Indian journalist Mohammed Zubair appeared before a magistrate on Tuesday after being arrested over a Twitter post, a move criticised as an attack on freedom of expression by press and human rights’ groups.
Zubair, co-founder of fact-checking website AltNews, was arrested by Delhi police on Monday over a tweet from 2018 which an anonymous Twitter user alleged was hurtful to religious sentiment.
KCP Malhotra, the deputy police commissioner for the police’s cyber crime unit, said in a televised interview on Tuesday that Zubair’s four-year-old tweet “warranted his custodial interrogation and we submitted the same to the court”.
The tweet showed a screenshot from a 1983 comedy film in which a hotel sign had been altered from Honeymoon to Hanuman Hotel, the name of a Hindu deity.
Zubair’s arrest has stoked outrage over freedom of expression in India. The Editors Guild of India, a press organisation, called his arrest “extremely disturbing”.
The move comes as Twitter is under scrutiny again in India after the social media platform this week made a flurry of accounts and posts inaccessible in the country at the government’s request.
Free speech advocates say that Prime Minister Narendra Modi’s Hindu nationalist government is stepping up pressure on popular social media platforms, a year after it introduced harsh rules that broadened the scope under which companies could be criminally liable.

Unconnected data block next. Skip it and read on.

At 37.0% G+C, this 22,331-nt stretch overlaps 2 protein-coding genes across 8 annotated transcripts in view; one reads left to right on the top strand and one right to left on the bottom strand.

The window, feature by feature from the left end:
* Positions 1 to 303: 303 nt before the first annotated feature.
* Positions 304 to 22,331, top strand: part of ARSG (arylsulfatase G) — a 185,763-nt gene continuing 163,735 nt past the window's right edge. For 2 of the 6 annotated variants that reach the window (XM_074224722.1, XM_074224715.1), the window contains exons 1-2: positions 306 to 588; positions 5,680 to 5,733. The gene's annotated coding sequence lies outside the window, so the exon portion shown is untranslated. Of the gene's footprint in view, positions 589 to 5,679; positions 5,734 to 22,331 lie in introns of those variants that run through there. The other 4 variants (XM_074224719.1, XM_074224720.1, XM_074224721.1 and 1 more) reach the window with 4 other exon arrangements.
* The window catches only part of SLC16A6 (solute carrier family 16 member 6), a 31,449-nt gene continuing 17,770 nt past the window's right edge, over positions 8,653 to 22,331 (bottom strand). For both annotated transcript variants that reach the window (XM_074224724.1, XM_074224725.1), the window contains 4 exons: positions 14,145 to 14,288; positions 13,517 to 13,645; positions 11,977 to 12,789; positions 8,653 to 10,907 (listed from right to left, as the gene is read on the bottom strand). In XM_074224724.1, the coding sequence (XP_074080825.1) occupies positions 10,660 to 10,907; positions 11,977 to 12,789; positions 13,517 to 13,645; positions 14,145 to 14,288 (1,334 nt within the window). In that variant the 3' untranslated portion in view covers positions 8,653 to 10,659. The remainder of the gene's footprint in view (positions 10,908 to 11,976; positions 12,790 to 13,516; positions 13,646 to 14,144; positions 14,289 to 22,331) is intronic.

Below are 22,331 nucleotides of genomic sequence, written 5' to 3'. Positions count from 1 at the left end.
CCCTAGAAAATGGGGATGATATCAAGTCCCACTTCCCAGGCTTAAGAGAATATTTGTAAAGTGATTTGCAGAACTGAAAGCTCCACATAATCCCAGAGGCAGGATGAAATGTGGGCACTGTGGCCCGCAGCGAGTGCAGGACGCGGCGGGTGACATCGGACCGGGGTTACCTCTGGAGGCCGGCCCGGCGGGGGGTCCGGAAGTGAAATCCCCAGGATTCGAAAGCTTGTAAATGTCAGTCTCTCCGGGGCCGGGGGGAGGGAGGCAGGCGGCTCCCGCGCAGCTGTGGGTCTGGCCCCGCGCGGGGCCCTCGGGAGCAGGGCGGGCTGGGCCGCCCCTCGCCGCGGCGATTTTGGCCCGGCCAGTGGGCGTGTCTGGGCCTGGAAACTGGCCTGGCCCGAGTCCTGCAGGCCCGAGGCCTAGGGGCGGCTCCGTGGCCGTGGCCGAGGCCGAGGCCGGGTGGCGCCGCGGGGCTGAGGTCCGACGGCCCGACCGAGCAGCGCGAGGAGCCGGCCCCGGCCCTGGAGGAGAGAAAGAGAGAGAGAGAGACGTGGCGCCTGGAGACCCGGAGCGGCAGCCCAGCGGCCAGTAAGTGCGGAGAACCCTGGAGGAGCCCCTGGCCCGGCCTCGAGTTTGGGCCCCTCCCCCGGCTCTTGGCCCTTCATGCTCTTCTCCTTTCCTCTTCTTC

Twitter’s last big tussle with the Indian government over account blocking was in February 2021, as the government faced mass protests by farmers over contentious new agricultural laws. After initially complying with New Delhi’s order to block influential accounts, Twitter decided to reinstate many of the journalists and activists after a public outcry.
“The truth is that Facebook and Twitter are in India because India is a big market,” said Meenakshi Ganguly, South Asia director at Human Rights Watch. “Now of course the question arises: are they serving their clients or are they serving the state? And that is a question that these companies need to be asking themselves.”
The developments come as Modi attends the G7 summit, where countries including India have pledged to protect freedom of expression.
Twitter this week blocked users registered in India from seeing several accounts run by activists central to the anti-government farmers’ protest movement, as well as Pakistani embassies in Iran, Turkey, Egypt and at the UN.
A tranche of individual tweets have also been made invisible for Indian users, including one by Washington Post columnist Rana Ayyub and others by Washington-based free speech monitor Freedom House. Twitter declined to comment.
New Delhi has the legal right to block social media posts if it deems doing so in the interest of India’s sovereignty, national security and good foreign relations, or if the content could incite an arrestable offence.
But activists say this sweeping definition often obscures the government’s reasons for censoring online material.
“While this seems to be most visible on Twitter it likely happens on other platforms as well,” said Prateek Waghre, policy director at the New Delhi-based Internet Freedom Foundation, adding that Twitter makes the requests public via a database while other companies do not.
According to Twitter’s last transparency report, covering January to June 2021, India accounted for 11 per cent of legal demands it received globally.
During the farmers’ protests in early 2021, Twitter said it had ignored government orders to block certain accounts belonging to reporters, activists and politicians because the social media platform did “not believe that the actions we have been directed to take are consistent with Indian law”.